Education, instruction, learning, teaching: these are four words that refer to a universe that daily involves millions of human beings, from children and young people to adults.
It is a controversial topic that has involved countless discussions for many centuries.
Many governments do not seem very interested in investing large amounts of money in this universe, but strangely, or not, the most developed countries seem to be the ones that have invested the most in education over the last few centuries.
What distinguishes or characterizes these four words and these four concepts?
Going to the etymological origin gives us curious clues about the meaning of each of these words.
The word education is associated with the concept of creating and seeing develop while “instruction” is associated with the idea of adjustment.
Thus, education appears as a broader concept of a process that develops, over a long period, as someone who accompanies and contributes to the development of a human being.
In a different way, instructing implies pressure on someone and that translates into an adjustment. According to Henri-Irene Marou, the concept of instruction in Semitic languages was associated with the concept of punishment, as if the act of instructing necessarily implied pressure that could lead to punishment. There is an ancient text on papyrus, in which Egyptian disciples thanked the masters for the lashes received during the process of instruction they received.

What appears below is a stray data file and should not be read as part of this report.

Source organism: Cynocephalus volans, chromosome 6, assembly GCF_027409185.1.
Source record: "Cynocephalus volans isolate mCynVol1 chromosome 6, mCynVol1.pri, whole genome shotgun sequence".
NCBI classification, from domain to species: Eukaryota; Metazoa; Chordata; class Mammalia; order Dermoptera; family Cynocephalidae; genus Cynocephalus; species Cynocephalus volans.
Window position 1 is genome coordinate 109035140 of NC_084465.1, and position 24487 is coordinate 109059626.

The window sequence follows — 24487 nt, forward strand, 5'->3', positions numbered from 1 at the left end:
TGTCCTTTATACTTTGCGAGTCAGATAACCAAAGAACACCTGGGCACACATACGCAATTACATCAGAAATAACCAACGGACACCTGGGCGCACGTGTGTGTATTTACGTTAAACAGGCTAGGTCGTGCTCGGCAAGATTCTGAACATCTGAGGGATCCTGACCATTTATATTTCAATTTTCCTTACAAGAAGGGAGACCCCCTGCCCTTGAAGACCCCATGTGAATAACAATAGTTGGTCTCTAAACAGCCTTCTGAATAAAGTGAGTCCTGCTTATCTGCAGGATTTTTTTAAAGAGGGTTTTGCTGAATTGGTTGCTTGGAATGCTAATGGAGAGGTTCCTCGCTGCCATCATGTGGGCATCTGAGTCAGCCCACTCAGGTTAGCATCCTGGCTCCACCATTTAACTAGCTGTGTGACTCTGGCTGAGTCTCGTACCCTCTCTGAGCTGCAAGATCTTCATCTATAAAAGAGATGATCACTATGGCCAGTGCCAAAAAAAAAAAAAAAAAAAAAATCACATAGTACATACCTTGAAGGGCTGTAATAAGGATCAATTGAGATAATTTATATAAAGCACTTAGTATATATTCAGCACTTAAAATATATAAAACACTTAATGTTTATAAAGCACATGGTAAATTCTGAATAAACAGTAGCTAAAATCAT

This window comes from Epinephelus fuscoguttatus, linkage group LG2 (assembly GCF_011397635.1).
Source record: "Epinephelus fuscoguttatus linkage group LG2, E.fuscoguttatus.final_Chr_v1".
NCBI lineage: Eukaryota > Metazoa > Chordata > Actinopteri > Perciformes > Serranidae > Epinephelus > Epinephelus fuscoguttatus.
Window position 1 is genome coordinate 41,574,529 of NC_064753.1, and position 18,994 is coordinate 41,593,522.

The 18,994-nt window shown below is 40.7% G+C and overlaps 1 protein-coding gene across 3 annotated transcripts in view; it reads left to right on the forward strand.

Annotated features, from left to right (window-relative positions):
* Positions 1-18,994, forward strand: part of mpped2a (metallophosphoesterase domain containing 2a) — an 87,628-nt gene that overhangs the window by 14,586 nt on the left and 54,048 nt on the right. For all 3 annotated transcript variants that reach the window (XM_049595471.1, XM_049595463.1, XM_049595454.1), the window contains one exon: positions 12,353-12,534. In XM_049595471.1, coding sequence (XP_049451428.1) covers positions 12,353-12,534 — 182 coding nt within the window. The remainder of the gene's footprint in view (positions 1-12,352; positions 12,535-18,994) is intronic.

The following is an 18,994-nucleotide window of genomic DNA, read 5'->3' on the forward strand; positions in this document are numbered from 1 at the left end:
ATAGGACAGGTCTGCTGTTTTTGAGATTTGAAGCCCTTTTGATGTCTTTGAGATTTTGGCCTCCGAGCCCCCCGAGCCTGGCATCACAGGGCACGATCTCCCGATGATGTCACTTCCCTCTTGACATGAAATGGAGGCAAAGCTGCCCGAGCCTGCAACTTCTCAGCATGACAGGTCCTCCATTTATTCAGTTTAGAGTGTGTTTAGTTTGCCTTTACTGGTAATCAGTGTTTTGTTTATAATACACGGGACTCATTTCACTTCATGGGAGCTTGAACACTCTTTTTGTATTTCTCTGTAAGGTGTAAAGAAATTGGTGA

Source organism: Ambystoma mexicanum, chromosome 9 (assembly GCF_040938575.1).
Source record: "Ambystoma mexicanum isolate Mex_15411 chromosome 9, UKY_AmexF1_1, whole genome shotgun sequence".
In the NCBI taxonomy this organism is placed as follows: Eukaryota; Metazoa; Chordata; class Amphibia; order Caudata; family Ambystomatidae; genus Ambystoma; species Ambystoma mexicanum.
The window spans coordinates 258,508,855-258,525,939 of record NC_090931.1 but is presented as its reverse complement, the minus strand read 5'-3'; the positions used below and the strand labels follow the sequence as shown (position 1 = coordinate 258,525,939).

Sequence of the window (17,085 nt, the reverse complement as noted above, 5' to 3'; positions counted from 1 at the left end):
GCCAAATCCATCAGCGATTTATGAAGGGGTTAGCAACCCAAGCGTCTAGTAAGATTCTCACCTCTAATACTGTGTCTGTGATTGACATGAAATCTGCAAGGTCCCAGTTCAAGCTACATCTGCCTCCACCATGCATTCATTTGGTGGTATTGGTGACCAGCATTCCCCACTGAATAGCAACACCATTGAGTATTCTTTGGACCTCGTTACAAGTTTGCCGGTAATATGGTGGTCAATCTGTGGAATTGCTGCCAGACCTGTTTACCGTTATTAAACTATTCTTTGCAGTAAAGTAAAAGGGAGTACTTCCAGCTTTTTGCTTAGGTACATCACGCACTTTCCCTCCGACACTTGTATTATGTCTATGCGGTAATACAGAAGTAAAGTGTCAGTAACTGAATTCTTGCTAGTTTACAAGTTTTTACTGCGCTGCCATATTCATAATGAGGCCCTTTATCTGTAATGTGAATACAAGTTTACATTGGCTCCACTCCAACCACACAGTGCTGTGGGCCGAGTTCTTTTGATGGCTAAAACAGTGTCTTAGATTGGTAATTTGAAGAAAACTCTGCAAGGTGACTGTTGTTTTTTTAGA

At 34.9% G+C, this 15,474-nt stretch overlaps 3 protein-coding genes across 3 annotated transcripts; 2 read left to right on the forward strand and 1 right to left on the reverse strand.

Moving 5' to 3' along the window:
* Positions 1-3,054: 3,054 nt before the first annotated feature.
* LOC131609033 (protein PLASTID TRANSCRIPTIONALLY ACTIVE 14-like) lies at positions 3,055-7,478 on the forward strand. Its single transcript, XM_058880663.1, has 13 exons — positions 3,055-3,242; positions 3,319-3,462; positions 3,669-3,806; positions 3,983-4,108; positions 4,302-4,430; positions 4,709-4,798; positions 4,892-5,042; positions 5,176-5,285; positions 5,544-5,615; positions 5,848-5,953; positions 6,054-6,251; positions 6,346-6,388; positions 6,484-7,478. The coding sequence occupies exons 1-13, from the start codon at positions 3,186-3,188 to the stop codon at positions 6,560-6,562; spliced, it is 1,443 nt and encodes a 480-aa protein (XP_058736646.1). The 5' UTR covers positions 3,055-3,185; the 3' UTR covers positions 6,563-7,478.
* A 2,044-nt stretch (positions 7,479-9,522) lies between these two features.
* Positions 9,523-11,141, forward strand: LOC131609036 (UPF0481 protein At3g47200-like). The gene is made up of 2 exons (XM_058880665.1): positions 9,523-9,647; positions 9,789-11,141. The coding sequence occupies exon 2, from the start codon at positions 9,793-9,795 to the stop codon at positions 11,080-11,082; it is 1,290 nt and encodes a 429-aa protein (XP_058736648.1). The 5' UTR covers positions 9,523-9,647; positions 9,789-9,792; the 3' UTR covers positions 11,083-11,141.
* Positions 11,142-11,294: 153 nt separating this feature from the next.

Learning is associated with the self of absorbing or appropriating something new that would not be internalized. Learning can take place with or without guidance. We learn a lot on our own or we learn from someone specific or we learn from a large group of people our own age.
Finally, the act of teaching follows a path parallel to that of instructing, although it has a broader scope.